Despite Asquith's unwillingness to introduce legislation, Fawcett remained committed to the use of constitutional methods to gain votes for women. Fawcett, like other members of the NUWSS, feared that the militant actions of the Women's Social and Political Union (WSPU) would alienate potential supporters of women's suffrage. However, Fawcett admired the courage of the suffragettes and was restrained in her criticism of the WSPU.

Millicent Fawcett was upset when Louisa Garrett Anderson was sent to prison for taking part in the window-braking campaign. She wrote to her sister, Elizabeth Garrett Anderson: "I am in hopes she will take her punishment wisely, that the enforced solitude will help her to see more in focus than she always does."

Millicent Garrett Fawcett addressing the crowds in Hyde Park at theculmination of the Pilgrimage on 26th July 1913.
Millicent Garrett Fawcett addressing the crowds in Hyde Park at the
culmination of the Pilgrimage on 26th July 1913.

Two days after the British government declared war on Germany on 4th August 1914, the NUWSS declared that it was suspending all political activity until the conflict was over. Although Fawcett supported the First World War effort she did not follow the WSPU strategy of becoming involved in persuading young men to join the armed forces. Fran Abrams has pointed out: "She (Millicent Fawcett) would lose no fewer than twenty-nine members of her extended family, including two nephews."

Despite pressure from members of the NUWSS, Fawcett refused to argue against the First World War. Her biographer, Ray Strachey, argued: "She stood like a rock in their path, opposing herself with all the great weight of her personal popularity and prestige to their use of the machinery and name of the union." At a Council meeting of the National Union of Women's Suffrage Societies held in February 1915, Fawcett attacked the peace efforts of people like Mary Sheepshanks. Fawcett argued that until the German armies had been driven out of France and Belgium: "I believe it is akin to treason to talk of peace."

After a stormy executive meeting in Buxton all the officers of the NUWSS (except the Treasurer) and ten members of the National Executive resigned over the decision not to support the Women's Peace Congress at the Hague. This included Chrystal Macmillan, Margaret Ashton, Kathleen Courtney, Catherine Marshall, Eleanor Rathbone and Maude Royden, the editor of the The Common Cause.

Kathleen Courtney wrote when she resigned: "I feel strongly that the most important thing at the present moment is to work, if possible on international lines for the right sort of peace settlement after the war. If I could have done this through the National Union, I need hardly say how infinitely I would have preferred it and for the sake of doing so I would gladly have sacrificed a good deal. But the Council made it quite clear that they did not wish the union to work in that way."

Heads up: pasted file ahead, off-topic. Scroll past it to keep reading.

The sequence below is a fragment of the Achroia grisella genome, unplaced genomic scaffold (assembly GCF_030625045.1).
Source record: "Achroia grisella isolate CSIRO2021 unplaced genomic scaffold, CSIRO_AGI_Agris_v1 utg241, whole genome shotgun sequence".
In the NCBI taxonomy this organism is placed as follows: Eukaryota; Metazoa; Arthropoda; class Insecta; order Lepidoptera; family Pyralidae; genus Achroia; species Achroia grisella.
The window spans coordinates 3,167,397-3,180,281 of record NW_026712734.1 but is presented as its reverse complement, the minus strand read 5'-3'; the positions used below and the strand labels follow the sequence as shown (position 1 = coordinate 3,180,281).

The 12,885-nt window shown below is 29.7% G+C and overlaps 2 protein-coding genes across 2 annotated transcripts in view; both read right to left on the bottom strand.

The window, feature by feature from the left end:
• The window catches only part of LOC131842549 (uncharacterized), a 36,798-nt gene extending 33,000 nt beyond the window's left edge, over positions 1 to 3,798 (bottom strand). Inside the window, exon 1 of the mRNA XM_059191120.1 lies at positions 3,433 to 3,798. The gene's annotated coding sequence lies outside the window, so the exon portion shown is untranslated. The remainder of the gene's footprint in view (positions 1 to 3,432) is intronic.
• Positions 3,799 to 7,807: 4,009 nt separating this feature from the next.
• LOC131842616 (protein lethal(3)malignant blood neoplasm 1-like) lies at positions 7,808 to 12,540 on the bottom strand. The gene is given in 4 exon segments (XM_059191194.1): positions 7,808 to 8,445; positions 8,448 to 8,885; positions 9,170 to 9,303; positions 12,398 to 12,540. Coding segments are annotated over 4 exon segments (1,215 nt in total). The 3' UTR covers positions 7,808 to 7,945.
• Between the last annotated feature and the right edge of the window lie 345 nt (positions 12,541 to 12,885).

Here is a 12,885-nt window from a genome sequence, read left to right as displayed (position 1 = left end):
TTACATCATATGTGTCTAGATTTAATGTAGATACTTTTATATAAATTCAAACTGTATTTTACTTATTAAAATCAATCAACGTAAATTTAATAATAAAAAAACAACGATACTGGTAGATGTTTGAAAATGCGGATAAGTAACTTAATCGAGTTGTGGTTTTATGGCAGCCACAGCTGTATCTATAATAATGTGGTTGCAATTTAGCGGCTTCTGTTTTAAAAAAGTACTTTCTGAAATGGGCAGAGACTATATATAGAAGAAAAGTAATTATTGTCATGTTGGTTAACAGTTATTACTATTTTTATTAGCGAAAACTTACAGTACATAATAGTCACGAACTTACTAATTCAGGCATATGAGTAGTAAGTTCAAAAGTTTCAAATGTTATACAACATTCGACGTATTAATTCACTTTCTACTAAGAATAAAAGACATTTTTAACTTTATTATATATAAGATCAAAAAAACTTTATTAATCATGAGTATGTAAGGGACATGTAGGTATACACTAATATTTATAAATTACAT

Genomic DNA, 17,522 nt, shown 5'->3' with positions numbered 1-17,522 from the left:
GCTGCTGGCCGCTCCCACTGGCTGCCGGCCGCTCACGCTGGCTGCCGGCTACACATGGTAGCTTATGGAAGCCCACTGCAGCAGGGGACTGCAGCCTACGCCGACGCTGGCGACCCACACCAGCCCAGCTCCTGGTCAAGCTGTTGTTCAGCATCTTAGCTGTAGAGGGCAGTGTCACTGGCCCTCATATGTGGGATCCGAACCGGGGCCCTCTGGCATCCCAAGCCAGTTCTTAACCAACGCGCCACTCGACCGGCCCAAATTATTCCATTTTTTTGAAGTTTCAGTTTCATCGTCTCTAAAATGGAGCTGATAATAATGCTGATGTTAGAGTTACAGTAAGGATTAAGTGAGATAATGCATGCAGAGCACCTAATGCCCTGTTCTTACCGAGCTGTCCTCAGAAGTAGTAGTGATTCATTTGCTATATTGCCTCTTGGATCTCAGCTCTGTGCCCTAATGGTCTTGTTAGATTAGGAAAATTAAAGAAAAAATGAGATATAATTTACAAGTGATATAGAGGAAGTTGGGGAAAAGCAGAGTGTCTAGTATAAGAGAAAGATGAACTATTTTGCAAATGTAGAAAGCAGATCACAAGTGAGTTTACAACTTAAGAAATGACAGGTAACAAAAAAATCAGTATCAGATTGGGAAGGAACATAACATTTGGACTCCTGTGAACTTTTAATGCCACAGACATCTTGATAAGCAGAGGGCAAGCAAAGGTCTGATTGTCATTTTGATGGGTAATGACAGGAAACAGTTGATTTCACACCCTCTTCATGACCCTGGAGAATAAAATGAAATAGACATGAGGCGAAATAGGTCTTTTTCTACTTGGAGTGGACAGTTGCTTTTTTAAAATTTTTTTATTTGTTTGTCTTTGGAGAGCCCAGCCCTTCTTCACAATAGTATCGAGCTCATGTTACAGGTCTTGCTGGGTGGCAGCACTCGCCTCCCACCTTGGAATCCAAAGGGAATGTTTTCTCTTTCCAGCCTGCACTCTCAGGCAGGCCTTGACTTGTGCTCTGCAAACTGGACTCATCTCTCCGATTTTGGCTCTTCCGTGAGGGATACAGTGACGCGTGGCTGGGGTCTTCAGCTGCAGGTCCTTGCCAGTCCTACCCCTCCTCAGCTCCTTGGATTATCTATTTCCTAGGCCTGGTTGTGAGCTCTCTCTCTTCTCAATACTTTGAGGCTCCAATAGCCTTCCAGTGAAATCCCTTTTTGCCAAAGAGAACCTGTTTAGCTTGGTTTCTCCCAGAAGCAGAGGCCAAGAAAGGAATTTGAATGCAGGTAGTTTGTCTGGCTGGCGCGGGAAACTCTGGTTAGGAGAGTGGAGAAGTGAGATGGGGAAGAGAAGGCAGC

According to Elizabeth Crawford, the author of The Suffragette Movement (1999): "Mrs Fawcett afterwards felt particularly bitter towards Kathleen Courtney, whom she felt had been intentionally and personally wounding, and refused to effect any reconciliation, relying, as she said, on time to erase the memory of this difficult period."

In April 1915, Aletta Jacobs, a suffragist in Holland, invited suffrage members all over the world to an International Congress of Women in the Hague. Some of the women who attended included Mary Sheepshanks, Jane Addams, Alice Hamilton, Grace Abbott, Emily Bach, Lida Gustava Heymann, Emmeline Pethick-Lawrence, Kathleen Courtney, Emily Hobhouse, Chrystal Macmillan, Rosika Schwimmer. At the conference the women formed the Women's International League for Peace and Freedom (WIL).

After the passing of the Qualification of Women Act the NUWSS and WSPU disbanded. A new organisation called the National Union of Societies for Equal Citizenship was established. As well as advocating the same voting rights as men, the organisation also campaigned for equal pay, fairer divorce laws and an end to the discrimination against women in the professions.

Women had their first opportunity to vote in a General Election in December, 1918. Several of the women involved in the suffrage campaign stood for Parliament. Only one, Constance Markiewicz, standing for Sinn Fein, was elected. However, as a member of Sinn Fein, she refused to take her seat in the House of Commons. Later that year, Nancy Astor became the first woman in England to become a MP when she won Sutton, Plymouth in a by-election. Other women were also elected over the next few years. This included Dorothy Jewson, Susan Lawrence, Margaret Winteringham, Katharine Stewart-Murray, Mabel Philipson, Vera Terrington and Margaret Bondfield.